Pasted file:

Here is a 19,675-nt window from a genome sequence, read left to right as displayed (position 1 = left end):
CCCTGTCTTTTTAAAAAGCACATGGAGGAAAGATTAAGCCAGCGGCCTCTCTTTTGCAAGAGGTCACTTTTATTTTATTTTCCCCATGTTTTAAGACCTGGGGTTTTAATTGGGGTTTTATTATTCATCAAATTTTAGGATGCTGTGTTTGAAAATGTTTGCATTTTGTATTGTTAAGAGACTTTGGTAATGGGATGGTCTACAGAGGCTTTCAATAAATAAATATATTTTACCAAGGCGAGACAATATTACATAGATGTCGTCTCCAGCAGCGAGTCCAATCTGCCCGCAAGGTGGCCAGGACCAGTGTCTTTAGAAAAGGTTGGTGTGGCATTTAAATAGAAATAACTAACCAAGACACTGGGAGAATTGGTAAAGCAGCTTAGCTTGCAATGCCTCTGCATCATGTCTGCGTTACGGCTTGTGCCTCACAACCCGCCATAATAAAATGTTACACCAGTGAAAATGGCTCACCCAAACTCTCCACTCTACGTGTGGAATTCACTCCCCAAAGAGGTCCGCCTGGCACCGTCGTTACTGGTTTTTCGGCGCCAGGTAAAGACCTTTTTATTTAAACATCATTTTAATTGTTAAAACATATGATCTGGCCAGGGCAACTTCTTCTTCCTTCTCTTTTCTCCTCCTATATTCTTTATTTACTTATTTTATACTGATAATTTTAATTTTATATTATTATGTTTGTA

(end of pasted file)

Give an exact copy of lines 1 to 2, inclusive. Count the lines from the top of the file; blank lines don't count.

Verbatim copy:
Here is a 19,675-nt window from a genome sequence, read left to right as displayed (position 1 = left end):
CCCTGTCTTTTTAAAAAGCACATGGAGGAAAGATTAAGCCAGCGGCCTCTCTTTTGCAAGAGGTCACTTTTATTTTATTTTCCCCATGTTTTAAGACCTGGGGTTTTAATTGGGGTTTTATTATTCATCAAATTTTAGGATGCTGTGTTTGAAAATGTTTGCATTTTGTATTGTTAAGAGACTTTGGTAATGGGATGGTCTACAGAGGCTTTCAATAAATAAATATATTTTACCAAGGCGAGACAATATTACATAGATGTCGTCTCCAGCAGCGAGTCCAATCTGCCCGCAAGGTGGCCAGGACCAGTGTCTTTAGAAAAGGTTGGTGTGGCATTTAAATAGAAATAACTAACCAAGACACTGGGAGAATTGGTAAAGCAGCTTAGCTTGCAATGCCTCTGCATCATGTCTGCGTTACGGCTTGTGCCTCACAACCCGCCATAATAAAATGTTACACCAGTGAAAATGGCTCACCCAAACTCTCCACTCTACGTGTGGAATTCACTCCCCAAAGAGGTCCGCCTGGCACCGTCGTTACTGGTTTTTCGGCGCCAGGTAAAGACCTTTTTATTTAAACATCATTTTAATTGTTAAAACATATGATCTGGCCAGGGCAACTTCTTCTTCCTTCTCTTTTCTCCTCCTATATTCTTTATTTACTTATTTTATACTGATAATTTTAATTTTATATTATTATGTTTGTA